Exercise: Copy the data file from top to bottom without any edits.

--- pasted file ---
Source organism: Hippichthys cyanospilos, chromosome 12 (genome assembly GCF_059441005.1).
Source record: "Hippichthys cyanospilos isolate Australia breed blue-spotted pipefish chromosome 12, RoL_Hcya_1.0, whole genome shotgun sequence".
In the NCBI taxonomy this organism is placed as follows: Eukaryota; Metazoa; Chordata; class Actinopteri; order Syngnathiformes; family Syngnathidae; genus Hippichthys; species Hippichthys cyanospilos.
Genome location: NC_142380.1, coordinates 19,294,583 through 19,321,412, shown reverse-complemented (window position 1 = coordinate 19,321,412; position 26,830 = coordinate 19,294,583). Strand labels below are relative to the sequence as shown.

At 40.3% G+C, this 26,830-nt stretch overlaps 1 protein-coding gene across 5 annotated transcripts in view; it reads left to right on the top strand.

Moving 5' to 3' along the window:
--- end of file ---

Source organism: Hippichthys cyanospilos, chromosome 12 (genome assembly GCF_059441005.1).
Source record: "Hippichthys cyanospilos isolate Australia breed blue-spotted pipefish chromosome 12, RoL_Hcya_1.0, whole genome shotgun sequence".
In the NCBI taxonomy this organism is placed as follows: Eukaryota; Metazoa; Chordata; class Actinopteri; order Syngnathiformes; family Syngnathidae; genus Hippichthys; species Hippichthys cyanospilos.
Genome location: NC_142380.1, coordinates 19,294,583 through 19,321,412, shown reverse-complemented (window position 1 = coordinate 19,321,412; position 26,830 = coordinate 19,294,583). Strand labels below are relative to the sequence as shown.

At 40.3% G+C, this 26,830-nt stretch overlaps 1 protein-coding gene across 5 annotated transcripts in view; it reads left to right on the top strand.

Moving 5' to 3' along the window: